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Sunday, October 31, 2010

To Song or Not to Song

Here I am expressing my inner "Blythe," (please see copyright above for credit)....  It's my vampirish/rockstar Blythe look.  You will note that I'm looking askance and I contemplate my Bookish Libraria face choices.

I need a poll, please.   What do you make of the Amazon gadget for the Top Music Choices???   I'm a bit frightened of it~~   Do you think it's worthwhile keeping?

Personally, I can't bear the widgets for music chosen by blog owners that are foisted upon reading friends. I simply like to read in silence for the most part, or to choose movie theme recordings or classical music.  In cases where the music automatically comes on and stays on while I try to enjoy a great blog, I find myself loving the blogger and hating the music, so to speak.

Let me know whether I should keep my widget.  It's only here for quick listening chosen by each of you or quick ordering if you want to.

Very truly yours,

A Blythe and Bookish Dame

Last of October Reviews

As it’s nearly November, I want to share my last reads of October with you for good measure:
Room,” was all I expected it to be and more. Such a great read from an author whose work (“Slammerkin”) I’d enjoyed before. Ms Donoghue has a slightly skewed vision which makes her works artistic as well as engrossing. This book has that nearly, dare I say it, Edgar Allan Poeish twist to it. Or, at least her writing is reminiscent of something more subtlely gothic. It’s a sense I get more than an actual thing written out-and-out. Almost as if this story could have been placed in any timeframe and still work in most ways.

In the book, we find a mother and little, precocious 5 yr. old boy, Jack, who is the narrator of the story, held captive in a “room.” The mother was abducted and has been held for years as a sex slave, although allowed to keep her son.

The tension and danger is palpable…the confinement is claustrophobic to the reader as we begin to feel and sense the “Room” and Old Nick, the rapist/captor. I began to feel my heart race as I realize that everything rested on his bringing them food supplies and allowing them to have basic survival needs in that shed of a hovel! Donoghue is a genius of a writer!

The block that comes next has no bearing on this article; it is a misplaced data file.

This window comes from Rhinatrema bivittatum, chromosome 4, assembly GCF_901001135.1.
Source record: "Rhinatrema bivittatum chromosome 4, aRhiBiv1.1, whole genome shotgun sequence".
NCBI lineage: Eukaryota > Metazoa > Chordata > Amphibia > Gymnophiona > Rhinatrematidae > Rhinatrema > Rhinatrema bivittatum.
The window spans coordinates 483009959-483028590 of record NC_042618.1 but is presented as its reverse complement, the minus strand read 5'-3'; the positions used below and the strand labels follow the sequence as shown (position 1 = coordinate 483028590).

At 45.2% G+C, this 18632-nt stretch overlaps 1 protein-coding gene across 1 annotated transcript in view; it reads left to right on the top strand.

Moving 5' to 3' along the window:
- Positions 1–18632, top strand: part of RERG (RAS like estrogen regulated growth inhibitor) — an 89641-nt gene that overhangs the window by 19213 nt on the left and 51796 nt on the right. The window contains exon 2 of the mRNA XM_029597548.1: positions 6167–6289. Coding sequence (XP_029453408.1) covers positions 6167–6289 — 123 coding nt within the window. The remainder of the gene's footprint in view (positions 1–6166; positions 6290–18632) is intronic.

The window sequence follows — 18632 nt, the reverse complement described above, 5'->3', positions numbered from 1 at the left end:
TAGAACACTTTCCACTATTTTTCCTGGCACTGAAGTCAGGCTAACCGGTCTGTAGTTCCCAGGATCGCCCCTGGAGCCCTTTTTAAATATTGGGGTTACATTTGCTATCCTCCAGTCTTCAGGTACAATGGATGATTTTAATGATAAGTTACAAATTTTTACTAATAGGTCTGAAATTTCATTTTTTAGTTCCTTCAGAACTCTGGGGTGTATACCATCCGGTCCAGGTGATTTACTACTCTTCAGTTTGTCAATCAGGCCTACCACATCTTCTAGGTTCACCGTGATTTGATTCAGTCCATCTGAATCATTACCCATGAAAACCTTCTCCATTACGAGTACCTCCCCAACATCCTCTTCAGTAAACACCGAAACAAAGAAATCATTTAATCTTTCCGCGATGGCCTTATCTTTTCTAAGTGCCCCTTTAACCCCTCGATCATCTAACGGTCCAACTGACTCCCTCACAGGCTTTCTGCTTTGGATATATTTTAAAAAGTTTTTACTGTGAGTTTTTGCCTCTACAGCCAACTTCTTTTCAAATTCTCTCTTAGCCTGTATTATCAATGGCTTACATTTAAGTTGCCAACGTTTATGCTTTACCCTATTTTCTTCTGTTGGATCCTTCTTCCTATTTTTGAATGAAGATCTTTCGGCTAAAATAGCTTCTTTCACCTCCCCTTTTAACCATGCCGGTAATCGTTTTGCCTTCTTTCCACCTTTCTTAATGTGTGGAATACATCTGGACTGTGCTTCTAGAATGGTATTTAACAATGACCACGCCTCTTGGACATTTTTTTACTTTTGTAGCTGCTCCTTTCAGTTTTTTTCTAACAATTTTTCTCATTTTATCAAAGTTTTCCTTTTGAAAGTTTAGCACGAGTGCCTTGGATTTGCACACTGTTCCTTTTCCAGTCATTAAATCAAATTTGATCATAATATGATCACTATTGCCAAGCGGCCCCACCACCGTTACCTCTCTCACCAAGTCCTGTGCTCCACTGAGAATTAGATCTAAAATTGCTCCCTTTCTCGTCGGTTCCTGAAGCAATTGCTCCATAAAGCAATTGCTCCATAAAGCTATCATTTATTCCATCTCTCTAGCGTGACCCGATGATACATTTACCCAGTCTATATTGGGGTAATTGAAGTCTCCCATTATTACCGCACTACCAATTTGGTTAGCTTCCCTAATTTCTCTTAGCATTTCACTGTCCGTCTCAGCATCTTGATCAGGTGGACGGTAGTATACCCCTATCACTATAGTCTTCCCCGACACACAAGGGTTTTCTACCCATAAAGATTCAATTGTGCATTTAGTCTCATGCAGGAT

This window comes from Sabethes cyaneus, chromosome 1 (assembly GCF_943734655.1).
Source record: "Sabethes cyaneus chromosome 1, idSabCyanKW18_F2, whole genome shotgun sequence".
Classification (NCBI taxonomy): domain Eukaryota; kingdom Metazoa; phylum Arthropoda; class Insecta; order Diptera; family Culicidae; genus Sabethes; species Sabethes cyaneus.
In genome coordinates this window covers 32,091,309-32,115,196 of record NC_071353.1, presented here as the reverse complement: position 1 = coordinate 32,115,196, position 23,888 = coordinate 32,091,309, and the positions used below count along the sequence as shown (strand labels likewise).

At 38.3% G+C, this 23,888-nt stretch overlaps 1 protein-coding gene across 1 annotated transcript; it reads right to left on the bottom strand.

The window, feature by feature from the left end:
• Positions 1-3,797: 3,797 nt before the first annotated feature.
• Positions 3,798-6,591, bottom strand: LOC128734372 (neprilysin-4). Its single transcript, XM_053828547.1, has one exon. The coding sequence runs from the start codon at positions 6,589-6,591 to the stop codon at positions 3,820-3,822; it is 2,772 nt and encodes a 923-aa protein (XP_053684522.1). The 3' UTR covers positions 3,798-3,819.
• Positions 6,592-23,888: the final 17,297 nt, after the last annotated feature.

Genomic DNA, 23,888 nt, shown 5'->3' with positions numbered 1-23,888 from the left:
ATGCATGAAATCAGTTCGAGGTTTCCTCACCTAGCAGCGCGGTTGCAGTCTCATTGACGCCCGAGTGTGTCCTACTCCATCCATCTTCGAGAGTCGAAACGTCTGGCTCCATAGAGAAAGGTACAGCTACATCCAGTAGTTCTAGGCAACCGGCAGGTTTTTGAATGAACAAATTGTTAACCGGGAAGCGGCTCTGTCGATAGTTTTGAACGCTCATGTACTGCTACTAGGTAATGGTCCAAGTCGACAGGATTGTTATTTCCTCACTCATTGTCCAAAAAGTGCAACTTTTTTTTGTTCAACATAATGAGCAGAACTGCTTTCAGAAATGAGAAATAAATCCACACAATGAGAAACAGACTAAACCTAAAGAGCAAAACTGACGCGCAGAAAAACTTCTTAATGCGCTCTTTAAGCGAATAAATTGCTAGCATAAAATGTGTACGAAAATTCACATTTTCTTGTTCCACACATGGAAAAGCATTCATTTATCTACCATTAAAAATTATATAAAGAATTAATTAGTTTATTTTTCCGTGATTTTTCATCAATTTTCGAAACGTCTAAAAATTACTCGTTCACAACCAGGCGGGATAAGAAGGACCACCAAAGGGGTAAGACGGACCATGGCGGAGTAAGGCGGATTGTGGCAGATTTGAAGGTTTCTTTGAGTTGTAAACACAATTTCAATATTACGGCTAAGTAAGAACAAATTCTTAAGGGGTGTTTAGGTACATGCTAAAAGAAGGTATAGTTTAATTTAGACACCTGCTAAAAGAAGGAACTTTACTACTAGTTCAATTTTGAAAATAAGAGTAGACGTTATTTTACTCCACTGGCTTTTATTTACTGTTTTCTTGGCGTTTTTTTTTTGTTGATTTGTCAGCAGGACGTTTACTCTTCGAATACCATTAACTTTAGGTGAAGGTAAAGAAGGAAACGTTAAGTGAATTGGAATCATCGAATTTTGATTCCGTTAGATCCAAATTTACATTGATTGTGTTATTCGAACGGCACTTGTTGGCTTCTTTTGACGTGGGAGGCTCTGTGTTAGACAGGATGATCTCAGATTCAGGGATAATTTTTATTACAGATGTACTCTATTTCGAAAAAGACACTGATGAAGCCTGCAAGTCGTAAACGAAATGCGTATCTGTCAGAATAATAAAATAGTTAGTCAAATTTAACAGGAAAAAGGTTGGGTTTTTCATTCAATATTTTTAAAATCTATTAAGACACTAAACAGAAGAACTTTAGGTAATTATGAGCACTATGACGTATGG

I won’t spoil this book by saying more than it’s a psychological thriller, a human story with depth and sensitivity, and an unforgettable cast of characters. As a grandmother of children near Jack’s age, I could relate to so much of his thinking and ways of behaving. As a mother of a daughter near his mother’s age who has experienced a trauma in her life, I could relate to several things, as well. The aftermath of their captivity is most distressing, too! This is a strong novel with believable characters that touch your heart.

Your Bookish Dame highly recommends this to her literary friends of all sorts. If you read past the first chapter, you won’t be able to put this one down! As I mostly subscribe to books worthy of your and my time, this one ranks high in that category.

I’d love to hear what you think of “Room
once you’ve read it. Please leave a comment….

Storyteller’s Daughter,” by Saira Shah, as seen above, is the second book I want to review for you. She has an absorbing story to tell, herself, as we follow her in pursuit of an Afghanistan she was raised to believe in as a nearly mystical place, at her father’s knee.

A brilliant author with a fascinating life, Ms Shah kept me on the edge of my seat and the hours flew by as I listened to her descriptions of the Afghaney (sp?) people, the Taliban, the different regional tribes, and her travels through the mountain terrains to seek her ancestoral home and people. What she found in the end was far more than she’d hoped for or expected.

Speaking from a child of the West’s perspective, as well as a grandchild of ancient Afghanistan, a journalist, and an adventurer, Ms Shah paints both a beautiful and a wise story of lost innocence and gained insights. As another story of a woman journalist and photographer in a war torn country who is both brave and heroic, I find this book an inspiration.

“Storyteller’s Daughter,” has much to tell us about Islamic culture and faith, the horrors of war, the involvement of foreign countries in middle eastern conflicts, and displaced peoples. Ms Shah was also responsible for documentaries of note including “Behind the Veil…”
This is one of the very best audiobooks I’ve experienced this last 6 months. It would also be a great read to linger over, I’m certain.

Highly recommended! While it does not change my personal support of our troops in the Afghanistan War, I thought the book gave me a good educational insight into the whole country and people, and it’s history.

Your Bookish Dame